I think the best way to discuss the Fitbit is to break down my experience by topic.
Step Counting: Since walking is virtually the only exercise that I can do safely and regularly, I have become a bit of an expert at spotting the weaknesses in various types of pedometers. Many pedometers wildly overcount the number of steps you take. Not to put too fine a point on it, but I've seen pedometers add 15 steps or so just for pulling your pants down to use the facilities. And then add a few more for good measure when you pull your pants back up. These are the hypersensitive pedometers. Then there are pedometers that refuse to count any steps at all if you haven't taken at least ten in a row. Since I have a kitchen the size of a shoe box (nicely renovated, but you won't see it on HGTV because apparently nothing makes the grade on HGTV if it isn't the size of a football field--yes including bathrooms--but I digress), I have been known to clock less than 100 steps while constantly moving around my kitchen for an hour because the space is so small than I'm never taking more than 5-6 steps at a time. Frustrating.
I would rate the Fitbit a wee bit too sensitive. I'm convinced that it's overly generous, though it's more accurate when I work in the kitchen than my other pedometer. I think it also depends on where you wear it on your body. I suspect its accuracy is higher clipped to the middle of my bra than clipped onto my pants.
Stair Climbing: In my house, I'm constantly going up and down stairs between the main floor and the upper floor. The Fitbit seems to accurately count this activity, giving my one staircase point per climb/descent. However, it doesn't seem to register the climb/descent to the basement. I suspect the staircase in question is just too short for the Fitbit to register anything at all. Too bad, but since I'm on the longer staircase between the ground and the upper floor more often, I'm fairly happy with the accuracy. On the other hand, I'm not sure that it will register anything if you only go in one direction on a staircase, for instance if you decide to descend a long staircase by foot in the subway but take the escalator up at your destination. I'll have to check this.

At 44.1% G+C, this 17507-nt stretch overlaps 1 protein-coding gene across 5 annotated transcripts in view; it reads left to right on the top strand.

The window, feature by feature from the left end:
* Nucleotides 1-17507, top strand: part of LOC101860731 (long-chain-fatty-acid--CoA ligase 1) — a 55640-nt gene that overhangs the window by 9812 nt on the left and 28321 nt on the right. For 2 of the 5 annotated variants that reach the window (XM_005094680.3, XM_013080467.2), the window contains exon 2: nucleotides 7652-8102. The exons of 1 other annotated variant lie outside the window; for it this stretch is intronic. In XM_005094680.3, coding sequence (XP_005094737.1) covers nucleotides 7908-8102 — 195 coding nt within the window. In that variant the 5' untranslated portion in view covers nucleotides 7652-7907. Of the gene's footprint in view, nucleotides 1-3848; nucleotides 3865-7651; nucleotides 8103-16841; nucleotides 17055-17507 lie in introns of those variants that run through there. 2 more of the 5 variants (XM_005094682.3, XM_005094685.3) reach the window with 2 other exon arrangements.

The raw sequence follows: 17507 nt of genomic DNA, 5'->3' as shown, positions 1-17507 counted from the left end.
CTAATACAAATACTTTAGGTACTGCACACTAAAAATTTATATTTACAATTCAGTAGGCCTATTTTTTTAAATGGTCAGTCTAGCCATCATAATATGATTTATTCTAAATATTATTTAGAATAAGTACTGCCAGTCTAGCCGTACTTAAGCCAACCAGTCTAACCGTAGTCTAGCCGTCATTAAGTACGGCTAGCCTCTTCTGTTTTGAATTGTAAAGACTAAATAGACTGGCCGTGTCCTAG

Calories Burned: For people whose goal is to lose weight, I imagine this number is the holy grail. Unfortunately, without some fairly sophisticated equipment, there is no way for me to verify the accuracy of the number of calories the Fitbit says I've burned. Based on my height and weight, the Fitbit has also decided how many calories I should aim to burn in a day if I want to lose 1/2 pound a week. Unfortunately, the Fitbit can't take into account my disabilities and I have rarely been able to hit this number--maybe two or three times over the past two weeks. The paltry number of calories I burn per day leads me to believe that its ability to register calories burned is not too far off the mark. I did do one interesting, though fleetingly short experiment on the elliptical trainer. I did two minutes on the trainer (more and my knee would not let me forget it for days) and compared the number of calories the machine said I'd burned to the number the Fitbit registered. The elliptical gave me around 11, the Fitbit, maybe 3. This confirms what I've always said about machines like the elliptical or the stationary bike: don't believe the numbers they give you. They're designed to make you feel good about yourself, not to give you the truth!
Time Active (Activity Levels): This is one characteristic of the Fitbit that I really appreciate. The Fitbit analyzes your activity according to four levels: sedentary, lightly active, fairly active and very active. I am resigned to the fact that I almost never reach a high level of activity. But it's good to see just how much activity I do get. Recently, husband said jokingly to me that the Fitbit "made me do the laundry" that night and he was right. I felt that I wanted to get a bit more activity in that day and taking care of the laundry was a good way to do something to get me moving but not cause me any pain.
Active Score: I have to admit, this is one characteristic of the Fitbit that I do not fully understand. This is how the active score is defined on the Fitbit site:
The active score captures how active you were compared to if you were completely sedentary all day. Your score will be 0 if you were sedentary, and typically a 3-digit number if you were active.
You may prefer the active score over calories burned, because the active score just captures your level of activity and is not dependent on your height and weight, as calories burned is.
The Active Score is a rough translation of your average METs for the day (METs = Active Score x .001 + 1)
The problem is, I can't find the definition of MET. What I can say is that the Fitbit wants me to reach an active score of 1000 per day. Sorry, but it ain't gonna happen very often. I can thank my back, knee and hip for that. So I just do what I can.
Now, have I really gone over to the dark side?
I will answer that question in my next post.